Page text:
Compared to previous years, the 2013 Electronic Entertainment Expo has been full of interesting moments. From Nintendo’s inexplicable willingness to coast through another year to Sony’s meticulous (and gleeful), step-by-step tear down of Microsoft’s hostile consumer rights policies, the gaming industry’s annual showcase has left us with a lot of questions to munch on concerning the new generation of consoles.
Here’s one: Why is there a new generation of consoles?
Every time new PlayStation 4 and Xbox One games are revealed, I can’t help but think back to Ubisoft CEO Yves Guillemot’s declaration that the industry has “been penalized by the lack of new consoles,” that the PS3/Xbox 360 generation was too long, and that new systems “help creativity.” The words just seem baffling when seemingly every new project is a sequel, racing title, or shooter of some sort.
Even this year’s uncontested E3 winner seems a little confused. Speaking to the giddy reception his company was bathed in following its press conference, Sony’s Scott Rohde said that, “In a way it’s a little bit sad in that what we’ve been doing all along gets such a big cheer.”
No kidding. Rohde was referring specifically to Sony’s decision to allow people to continue trading in used games, but he might as well have been talking about next-gen systems in general. As much as some developers have stated the need for new consoles to spur innovation, E3 2013 has been all about wildly different reactions to status quo products.
It’s easy to criticize Microsoft, whose DRM policies essentially require you ask for permission every time you want to play a videogame. Considering the circumstances (and the $500 asking price), it’s no surprise that many are balking when presented with a line-up of more Halo, more Forza, more gunning and more stabbing. When Microsoft’s Don Mattrick says you should just play Xbox 360 if you don’t like the new policies, it’s less an expression of arrogance than it is a startling moment of honesty. What’s the difference, really?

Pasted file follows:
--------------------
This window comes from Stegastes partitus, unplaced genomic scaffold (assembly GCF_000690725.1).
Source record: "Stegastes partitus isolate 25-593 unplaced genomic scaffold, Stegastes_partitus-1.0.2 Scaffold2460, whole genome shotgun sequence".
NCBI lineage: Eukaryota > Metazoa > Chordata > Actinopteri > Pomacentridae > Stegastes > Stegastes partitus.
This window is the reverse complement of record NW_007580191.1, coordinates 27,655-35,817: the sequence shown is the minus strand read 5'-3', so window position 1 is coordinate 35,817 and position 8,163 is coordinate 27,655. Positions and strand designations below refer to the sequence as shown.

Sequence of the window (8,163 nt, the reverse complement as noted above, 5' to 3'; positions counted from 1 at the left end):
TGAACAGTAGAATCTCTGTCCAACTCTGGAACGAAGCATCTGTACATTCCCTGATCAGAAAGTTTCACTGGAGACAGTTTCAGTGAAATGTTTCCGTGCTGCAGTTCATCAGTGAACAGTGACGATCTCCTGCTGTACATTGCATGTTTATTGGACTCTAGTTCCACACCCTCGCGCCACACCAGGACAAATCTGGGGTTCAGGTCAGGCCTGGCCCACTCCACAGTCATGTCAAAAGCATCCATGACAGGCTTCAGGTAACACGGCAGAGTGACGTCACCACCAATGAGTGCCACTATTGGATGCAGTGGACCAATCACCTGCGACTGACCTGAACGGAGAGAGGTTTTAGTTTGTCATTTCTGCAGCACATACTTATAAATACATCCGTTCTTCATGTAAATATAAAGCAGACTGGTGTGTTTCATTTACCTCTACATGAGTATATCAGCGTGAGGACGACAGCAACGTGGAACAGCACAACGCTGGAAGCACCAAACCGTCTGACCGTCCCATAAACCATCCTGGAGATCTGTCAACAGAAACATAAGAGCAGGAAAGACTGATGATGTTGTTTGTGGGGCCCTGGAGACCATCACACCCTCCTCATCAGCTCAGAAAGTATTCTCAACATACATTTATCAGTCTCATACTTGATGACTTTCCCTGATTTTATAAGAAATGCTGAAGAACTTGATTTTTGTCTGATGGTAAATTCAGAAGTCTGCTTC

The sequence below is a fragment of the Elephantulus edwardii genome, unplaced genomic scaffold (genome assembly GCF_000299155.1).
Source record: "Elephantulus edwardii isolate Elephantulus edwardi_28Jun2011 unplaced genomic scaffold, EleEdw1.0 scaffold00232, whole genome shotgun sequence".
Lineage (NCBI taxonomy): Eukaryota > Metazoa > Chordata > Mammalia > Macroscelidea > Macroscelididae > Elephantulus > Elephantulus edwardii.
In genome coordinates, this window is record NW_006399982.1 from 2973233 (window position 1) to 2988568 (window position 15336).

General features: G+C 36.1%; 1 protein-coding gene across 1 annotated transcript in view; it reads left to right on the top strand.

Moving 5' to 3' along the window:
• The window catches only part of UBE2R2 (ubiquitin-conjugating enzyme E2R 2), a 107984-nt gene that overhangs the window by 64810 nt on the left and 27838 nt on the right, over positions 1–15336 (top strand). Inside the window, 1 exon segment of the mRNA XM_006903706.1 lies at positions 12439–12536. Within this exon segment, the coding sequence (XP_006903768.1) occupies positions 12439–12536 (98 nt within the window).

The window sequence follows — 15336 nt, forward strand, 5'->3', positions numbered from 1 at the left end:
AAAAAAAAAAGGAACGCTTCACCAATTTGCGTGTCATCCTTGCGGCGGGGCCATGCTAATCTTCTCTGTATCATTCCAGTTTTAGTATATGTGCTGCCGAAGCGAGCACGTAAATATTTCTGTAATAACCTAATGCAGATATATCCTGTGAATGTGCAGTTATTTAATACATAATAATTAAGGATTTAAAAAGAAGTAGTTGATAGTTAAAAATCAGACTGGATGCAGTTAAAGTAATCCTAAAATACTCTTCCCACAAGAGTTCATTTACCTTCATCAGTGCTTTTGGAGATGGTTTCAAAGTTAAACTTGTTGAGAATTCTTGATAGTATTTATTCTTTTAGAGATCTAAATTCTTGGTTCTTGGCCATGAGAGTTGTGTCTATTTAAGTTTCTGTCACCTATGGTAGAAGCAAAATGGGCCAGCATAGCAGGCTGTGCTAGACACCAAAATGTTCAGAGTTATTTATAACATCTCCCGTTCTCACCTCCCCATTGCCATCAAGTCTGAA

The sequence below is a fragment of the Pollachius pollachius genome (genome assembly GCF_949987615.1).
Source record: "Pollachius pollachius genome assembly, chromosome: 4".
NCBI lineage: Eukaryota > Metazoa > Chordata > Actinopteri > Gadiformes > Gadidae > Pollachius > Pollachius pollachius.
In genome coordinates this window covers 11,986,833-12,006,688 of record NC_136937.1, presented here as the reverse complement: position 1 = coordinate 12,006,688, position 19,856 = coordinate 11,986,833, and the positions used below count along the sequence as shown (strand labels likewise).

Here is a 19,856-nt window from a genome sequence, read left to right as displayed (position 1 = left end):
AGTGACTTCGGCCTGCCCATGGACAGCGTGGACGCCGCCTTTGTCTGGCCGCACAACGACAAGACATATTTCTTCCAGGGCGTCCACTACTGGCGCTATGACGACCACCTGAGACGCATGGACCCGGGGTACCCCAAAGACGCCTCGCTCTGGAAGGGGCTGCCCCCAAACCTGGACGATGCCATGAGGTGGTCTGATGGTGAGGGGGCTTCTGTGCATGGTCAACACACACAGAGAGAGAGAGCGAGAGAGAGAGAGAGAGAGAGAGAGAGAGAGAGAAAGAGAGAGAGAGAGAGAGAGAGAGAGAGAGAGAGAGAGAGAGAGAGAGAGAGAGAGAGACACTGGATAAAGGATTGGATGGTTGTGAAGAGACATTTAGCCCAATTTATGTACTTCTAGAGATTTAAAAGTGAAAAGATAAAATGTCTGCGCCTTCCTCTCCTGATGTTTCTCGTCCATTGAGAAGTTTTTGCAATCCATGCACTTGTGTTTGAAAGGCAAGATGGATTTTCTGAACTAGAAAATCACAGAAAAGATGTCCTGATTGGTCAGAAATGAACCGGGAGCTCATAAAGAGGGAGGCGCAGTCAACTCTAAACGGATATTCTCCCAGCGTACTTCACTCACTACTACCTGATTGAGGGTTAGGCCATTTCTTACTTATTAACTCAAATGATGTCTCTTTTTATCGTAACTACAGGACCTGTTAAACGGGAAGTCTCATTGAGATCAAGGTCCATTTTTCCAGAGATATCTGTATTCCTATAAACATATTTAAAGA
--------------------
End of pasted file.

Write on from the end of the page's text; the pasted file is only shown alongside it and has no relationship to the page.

For all its slick PR moves, though, Sony’s vision of big-budget development isn’t much more encouraging. Trotting out Killzone, Final Fantasy, and Infamous sequels highlighted the fact that new technology alone isn’t going to save the industry from its conservative leanings. Watching The Order: 1886 tease us with a mysterious, steampunk-inspired vision of London before settling into a cascade of bullets and shotgun blasts then provided a distinct underscore.
The platforms are here and the restrictions are gone, so where are the new ideas? Sony’s embrace of independent developers, while fantastic, also undercuts the premise that new tech is inherently inspirational, since the most creatively promising segment of its entire conference involved games that don’t typically need next-gen hardware to deliver on their potential.
Microsoft has already been criticized for featuring a line-up “borne of fear,” but Sony sidestepped a lot of indifference by playing the console war game better than it has in a long time. A hundred bucks cheaper than the competition, no always online requirement and the ability to trade used games. And so the careful maneuvering between these two giants has obscured the fact that, in terms of content, next-generation seems a whole lot like the last generation at a time when continuity is boring people. Software sales are down along with hardware, and regardless of marketing strategy, both the PS4 and Xbox One are set to offer largely the same line-up (the developers of Titanfall are already wiggling out of their exclusivity agreement with Microsoft).
Before the PS4 and Xbox One were first introduced, much of the conversation revolved around the challenges Sony and Microsoft faced in terms of making consoles relevant again. In the year 2013, why should people still invest hundreds of dollars into a new machine? Tablets and smartphones have radically altered the gaming landscape, so it’s an important question that still has an unclear answer if you’re looking for the industry to shed some of the aforementioned fear. The battle over consumer rights has unexpectedly taken center stage, and while it’s an important debate to have, it’s also served as something of a distraction from this core issue.
Sony, Microsoft and, to a lesser extent, Nintendo were supposed to showcase why new consoles are necessary to move the industry forward, but instead we’ve been drawn into a tug-of-war between making it more restrictive and maintaining the status quo. It’s hard to believe this situation would’ve inspired cheers a month ago.
Jordan Mammo will probably still buy a PS4. Follow him @jordanmammo.